With increasing consumer preference for tablet and mobile devices, it was no surprise that tablets are now more favored over the “personal computer” or PC. Sony has followed up to the success of the Xperia Z with the launch of the Xperia Tablet Z. It would be available in Singapore at the Xperia Store, Sony Stores and Sony Centres and all telco operators from 6 June 2013 in the colours Black and White.
Continuing where it has left off, Sony has taken a number of design ethos from the Xperia Z phone, but with some nifty improvements. The tablet’s design sticks with the same stark and minimalist character as the smartphone, with a slick glass panel up front, small rounded corners and a thin plastic strip running around the edges. You can also find the now-signature silvery knob on the left edge, which acts as the power button. It’s water and dust-resistant, while still managing to be the slimmest 10-inch tablet out there. Is there enough polish to justify a premium price?
Sony Xperia Tablet Z Specifications
Display: 10.1-inch LED-backlit LCD @ 1920×1200 (224ppi)
Processor: 1.5GHz Qualcomm Snapdragon S4 Pro (Quad-Core Krait)
GPU: Adreno 320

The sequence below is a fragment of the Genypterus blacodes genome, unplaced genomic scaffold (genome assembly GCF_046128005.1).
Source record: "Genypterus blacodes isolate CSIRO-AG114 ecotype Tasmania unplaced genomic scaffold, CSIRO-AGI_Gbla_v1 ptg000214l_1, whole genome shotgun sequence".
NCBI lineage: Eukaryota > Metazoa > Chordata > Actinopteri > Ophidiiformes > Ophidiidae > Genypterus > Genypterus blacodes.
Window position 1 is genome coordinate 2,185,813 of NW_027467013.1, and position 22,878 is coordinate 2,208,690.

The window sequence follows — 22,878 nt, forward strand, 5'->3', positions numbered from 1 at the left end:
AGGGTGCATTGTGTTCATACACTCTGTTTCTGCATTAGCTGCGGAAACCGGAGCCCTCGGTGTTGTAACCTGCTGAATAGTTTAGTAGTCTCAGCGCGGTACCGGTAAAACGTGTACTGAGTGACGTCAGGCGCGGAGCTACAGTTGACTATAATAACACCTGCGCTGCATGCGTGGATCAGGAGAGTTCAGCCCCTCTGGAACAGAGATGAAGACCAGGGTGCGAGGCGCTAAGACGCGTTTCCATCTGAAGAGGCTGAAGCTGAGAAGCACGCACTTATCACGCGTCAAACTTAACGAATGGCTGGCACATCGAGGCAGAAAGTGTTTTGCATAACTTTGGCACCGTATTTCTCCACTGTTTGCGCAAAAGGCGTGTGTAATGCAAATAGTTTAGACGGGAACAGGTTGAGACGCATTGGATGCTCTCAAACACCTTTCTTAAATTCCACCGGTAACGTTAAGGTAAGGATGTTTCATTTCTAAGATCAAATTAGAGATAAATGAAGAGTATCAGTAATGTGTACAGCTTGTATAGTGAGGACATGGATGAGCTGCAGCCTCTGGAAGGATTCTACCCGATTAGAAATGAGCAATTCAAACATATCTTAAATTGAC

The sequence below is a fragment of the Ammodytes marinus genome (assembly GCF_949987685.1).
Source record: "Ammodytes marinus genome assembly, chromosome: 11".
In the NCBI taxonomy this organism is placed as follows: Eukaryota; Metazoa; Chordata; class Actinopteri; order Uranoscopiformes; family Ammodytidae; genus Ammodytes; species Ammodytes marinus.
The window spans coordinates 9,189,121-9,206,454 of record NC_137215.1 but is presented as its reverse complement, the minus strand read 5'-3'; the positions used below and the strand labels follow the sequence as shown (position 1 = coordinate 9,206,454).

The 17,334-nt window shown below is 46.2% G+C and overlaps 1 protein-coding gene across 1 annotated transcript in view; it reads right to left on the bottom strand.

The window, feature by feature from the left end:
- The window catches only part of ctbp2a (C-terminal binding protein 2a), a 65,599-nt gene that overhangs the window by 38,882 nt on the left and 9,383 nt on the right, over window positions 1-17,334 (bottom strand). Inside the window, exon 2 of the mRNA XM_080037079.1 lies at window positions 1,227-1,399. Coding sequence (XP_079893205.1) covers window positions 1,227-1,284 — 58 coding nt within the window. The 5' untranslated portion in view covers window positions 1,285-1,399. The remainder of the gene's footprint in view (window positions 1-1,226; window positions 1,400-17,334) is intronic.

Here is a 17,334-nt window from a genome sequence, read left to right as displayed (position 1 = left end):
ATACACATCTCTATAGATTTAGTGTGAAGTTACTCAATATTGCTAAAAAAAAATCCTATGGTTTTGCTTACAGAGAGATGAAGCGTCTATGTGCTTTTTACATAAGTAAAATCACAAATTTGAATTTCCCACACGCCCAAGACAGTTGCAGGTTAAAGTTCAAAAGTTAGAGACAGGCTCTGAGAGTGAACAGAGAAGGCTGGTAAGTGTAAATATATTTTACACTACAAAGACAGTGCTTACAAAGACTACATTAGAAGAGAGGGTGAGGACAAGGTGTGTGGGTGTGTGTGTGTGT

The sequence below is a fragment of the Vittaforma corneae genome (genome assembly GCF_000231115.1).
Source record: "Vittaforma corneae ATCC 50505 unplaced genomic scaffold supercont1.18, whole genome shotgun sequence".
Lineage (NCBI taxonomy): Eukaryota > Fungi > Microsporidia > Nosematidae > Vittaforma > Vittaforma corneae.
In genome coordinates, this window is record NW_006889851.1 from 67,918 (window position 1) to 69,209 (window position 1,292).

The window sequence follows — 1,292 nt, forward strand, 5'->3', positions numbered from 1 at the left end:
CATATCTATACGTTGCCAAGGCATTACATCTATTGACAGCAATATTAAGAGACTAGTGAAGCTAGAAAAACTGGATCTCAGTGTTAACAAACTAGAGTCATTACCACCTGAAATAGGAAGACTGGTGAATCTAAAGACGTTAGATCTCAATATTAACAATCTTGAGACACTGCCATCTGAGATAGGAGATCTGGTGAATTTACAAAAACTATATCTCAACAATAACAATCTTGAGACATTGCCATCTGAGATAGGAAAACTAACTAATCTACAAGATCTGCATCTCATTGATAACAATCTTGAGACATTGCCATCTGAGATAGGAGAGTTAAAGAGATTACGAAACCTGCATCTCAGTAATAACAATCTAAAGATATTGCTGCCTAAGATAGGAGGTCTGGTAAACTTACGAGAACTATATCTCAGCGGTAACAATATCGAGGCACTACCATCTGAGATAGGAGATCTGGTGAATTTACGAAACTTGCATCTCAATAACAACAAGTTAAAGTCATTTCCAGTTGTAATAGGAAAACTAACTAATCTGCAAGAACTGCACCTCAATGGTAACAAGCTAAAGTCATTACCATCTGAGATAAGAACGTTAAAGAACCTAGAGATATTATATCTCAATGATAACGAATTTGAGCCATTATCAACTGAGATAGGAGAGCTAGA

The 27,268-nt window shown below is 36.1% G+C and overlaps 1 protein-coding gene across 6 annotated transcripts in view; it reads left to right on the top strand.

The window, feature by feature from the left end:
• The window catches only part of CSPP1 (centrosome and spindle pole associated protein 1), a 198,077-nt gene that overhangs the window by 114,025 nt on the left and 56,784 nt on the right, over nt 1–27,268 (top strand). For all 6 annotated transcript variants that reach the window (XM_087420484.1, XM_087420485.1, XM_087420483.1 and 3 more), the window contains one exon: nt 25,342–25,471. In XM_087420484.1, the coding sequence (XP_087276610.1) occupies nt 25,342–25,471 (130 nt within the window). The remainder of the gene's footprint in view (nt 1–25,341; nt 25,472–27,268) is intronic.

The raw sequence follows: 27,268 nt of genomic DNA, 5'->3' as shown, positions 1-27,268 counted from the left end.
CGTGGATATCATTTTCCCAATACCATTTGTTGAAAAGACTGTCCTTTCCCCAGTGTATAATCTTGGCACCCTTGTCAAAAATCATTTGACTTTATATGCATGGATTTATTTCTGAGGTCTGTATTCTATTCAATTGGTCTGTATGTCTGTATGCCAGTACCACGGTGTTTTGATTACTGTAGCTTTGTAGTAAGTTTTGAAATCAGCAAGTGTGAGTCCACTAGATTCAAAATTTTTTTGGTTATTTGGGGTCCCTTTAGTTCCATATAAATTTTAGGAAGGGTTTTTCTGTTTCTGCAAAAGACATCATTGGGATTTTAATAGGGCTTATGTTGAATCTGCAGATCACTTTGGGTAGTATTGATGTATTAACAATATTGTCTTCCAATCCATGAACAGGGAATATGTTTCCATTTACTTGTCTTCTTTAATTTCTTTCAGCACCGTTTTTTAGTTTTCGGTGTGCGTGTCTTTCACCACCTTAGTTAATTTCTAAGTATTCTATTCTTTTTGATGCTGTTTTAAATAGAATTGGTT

Cameras: 8MP rear Exmor R sensor, 2.2MP front camera
Storage: 16GB and 32GB
Dimensions and Weight: 266 x 172 x 6.9 mm – 495g
FM Radio: Yes
Ports: microUSB, microSD card
OS: Android 4.1.2 with Xperia customizations
Wireless: Wi-Fi 802.11 a/b/g/n – 2.4 and 5.0GHz, Bluetooth, and DLNA (LTE 800 / 850 / 900 / 1800 / 2100 / 2600 on select models)
The Xperia Tablet Z excels on the hardware build quality. This device feels incredibly solid and free of flexing or creaking. The Tablet Z is also phenomenally thin. The entire confection of glass and plastic is a mere 6.9mm thick and weighs in at only 495g. This makes it incredibly comfortable to use. The soft touch back makes it easy to hold onto, as well.Its entire construction is tight and reassuring, and features the same port covers as the Xperia Z. Though you may have problems prying it open, it’s a small price for the water and dust resistance. The black version looks especially good, and there is a white version as well. Plus, the weight feels incredibly even across the whole tablet, making it very easy and comfortable to hold. The display is good, but loses out slightly to the Nexus 10, which has a higher resolution. Another area that loses out is the battery life. The Xperia Tablet Z packs a 6000mAh battery in its slim frame. This is a trade-off to be sure – the much heavier Nexus 10 has a 9000mAh battery. This makes all the difference between a full-day device and one that needs to be plugged in during lunch.
The software of the Tablet Z also feels more refined than that of the Xperia Z, and overall, should not affect users too much unless you must have the latest Jellybean 4.2.2 version. Even so, I am sure the custom developers will start preparing custom ROMs for the Tablet Z.
I think it’s a great device. The other aspect also boils to price. In the US, the Xperia Tablet Z is $100 more than the Nexus 10 at the 16GB WiFi-only tier. I think that makes the Tablet Z a tough sell. It’s a good device, but you have to really focus on build quality or the need for dust/water resistance to justify the extra cash.